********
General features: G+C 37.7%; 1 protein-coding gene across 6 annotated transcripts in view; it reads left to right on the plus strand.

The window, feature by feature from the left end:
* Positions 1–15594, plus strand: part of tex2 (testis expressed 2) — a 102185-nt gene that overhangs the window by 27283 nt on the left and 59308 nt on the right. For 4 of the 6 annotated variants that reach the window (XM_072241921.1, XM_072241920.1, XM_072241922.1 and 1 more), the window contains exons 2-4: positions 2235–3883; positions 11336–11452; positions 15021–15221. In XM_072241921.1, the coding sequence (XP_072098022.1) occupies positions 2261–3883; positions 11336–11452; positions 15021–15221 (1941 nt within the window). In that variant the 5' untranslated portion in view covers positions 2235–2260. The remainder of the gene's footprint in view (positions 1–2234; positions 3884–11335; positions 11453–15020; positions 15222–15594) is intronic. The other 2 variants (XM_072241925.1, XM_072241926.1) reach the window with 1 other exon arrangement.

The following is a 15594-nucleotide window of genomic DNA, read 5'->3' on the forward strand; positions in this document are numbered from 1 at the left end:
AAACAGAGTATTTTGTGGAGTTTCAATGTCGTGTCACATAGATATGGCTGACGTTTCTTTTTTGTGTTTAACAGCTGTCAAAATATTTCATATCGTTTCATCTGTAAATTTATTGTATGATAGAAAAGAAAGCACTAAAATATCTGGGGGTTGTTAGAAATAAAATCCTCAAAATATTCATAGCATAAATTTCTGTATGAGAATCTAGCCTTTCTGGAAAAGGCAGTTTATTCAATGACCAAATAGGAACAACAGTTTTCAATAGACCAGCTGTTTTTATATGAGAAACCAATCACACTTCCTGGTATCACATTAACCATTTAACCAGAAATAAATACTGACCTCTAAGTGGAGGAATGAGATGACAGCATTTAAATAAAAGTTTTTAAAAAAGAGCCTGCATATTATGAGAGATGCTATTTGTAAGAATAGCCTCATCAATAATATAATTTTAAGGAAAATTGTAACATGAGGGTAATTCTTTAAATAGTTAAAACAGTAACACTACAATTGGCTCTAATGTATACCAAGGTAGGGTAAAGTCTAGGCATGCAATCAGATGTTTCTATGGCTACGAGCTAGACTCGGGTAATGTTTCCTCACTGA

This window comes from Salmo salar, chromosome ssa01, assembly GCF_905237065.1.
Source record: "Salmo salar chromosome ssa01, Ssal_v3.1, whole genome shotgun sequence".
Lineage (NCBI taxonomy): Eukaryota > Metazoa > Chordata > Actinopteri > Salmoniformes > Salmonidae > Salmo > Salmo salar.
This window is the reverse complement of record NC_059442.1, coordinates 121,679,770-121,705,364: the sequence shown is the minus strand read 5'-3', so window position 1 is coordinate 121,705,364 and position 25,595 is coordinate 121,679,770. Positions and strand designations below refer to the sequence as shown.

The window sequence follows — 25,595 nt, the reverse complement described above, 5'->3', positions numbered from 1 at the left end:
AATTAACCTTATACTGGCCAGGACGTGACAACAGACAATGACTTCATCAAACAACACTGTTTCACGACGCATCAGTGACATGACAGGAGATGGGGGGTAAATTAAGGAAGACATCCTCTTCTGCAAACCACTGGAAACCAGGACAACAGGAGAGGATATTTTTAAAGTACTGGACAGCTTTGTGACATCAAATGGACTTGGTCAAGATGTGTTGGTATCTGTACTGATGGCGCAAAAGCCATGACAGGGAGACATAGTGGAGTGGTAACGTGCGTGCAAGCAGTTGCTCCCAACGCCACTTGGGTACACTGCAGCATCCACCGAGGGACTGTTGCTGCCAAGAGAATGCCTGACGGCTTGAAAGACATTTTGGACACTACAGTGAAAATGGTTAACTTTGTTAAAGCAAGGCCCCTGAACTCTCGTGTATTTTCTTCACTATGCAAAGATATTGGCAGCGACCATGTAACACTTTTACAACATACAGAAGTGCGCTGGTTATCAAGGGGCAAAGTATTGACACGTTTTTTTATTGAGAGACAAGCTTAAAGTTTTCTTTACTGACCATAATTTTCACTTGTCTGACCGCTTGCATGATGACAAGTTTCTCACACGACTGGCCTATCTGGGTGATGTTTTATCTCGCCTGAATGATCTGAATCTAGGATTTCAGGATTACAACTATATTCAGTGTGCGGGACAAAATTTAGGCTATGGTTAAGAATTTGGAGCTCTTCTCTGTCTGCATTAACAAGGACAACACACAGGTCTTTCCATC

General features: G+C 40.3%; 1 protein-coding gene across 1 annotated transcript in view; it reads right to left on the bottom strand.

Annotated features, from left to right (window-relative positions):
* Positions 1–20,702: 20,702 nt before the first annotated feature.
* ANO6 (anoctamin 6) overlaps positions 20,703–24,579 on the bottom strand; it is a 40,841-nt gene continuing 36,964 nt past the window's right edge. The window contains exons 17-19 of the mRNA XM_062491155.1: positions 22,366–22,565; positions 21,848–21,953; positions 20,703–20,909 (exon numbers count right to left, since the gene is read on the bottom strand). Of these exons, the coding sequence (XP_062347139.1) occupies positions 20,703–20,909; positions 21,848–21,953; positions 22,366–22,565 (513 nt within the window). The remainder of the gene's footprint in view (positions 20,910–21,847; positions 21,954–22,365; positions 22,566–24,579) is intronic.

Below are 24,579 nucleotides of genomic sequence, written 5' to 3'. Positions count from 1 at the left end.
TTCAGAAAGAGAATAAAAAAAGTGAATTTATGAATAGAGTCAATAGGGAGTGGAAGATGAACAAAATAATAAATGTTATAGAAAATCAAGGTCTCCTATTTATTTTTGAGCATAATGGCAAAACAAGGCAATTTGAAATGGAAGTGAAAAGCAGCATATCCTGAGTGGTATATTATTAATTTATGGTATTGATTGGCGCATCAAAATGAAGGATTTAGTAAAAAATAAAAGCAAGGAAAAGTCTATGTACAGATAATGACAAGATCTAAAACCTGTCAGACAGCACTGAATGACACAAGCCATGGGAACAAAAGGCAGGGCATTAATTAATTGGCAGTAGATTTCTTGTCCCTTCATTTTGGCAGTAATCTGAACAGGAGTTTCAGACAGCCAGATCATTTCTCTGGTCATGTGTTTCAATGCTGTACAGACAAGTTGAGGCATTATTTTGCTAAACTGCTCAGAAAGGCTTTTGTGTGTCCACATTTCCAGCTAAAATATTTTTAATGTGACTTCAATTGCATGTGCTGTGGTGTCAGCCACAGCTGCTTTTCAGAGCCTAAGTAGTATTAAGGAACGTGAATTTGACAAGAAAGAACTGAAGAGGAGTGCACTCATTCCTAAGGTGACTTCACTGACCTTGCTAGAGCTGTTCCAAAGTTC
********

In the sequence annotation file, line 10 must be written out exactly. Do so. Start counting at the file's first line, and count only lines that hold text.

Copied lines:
The window sequence follows — 25,595 nt, the reverse complement described above, 5'->3', positions numbered from 1 at the left end: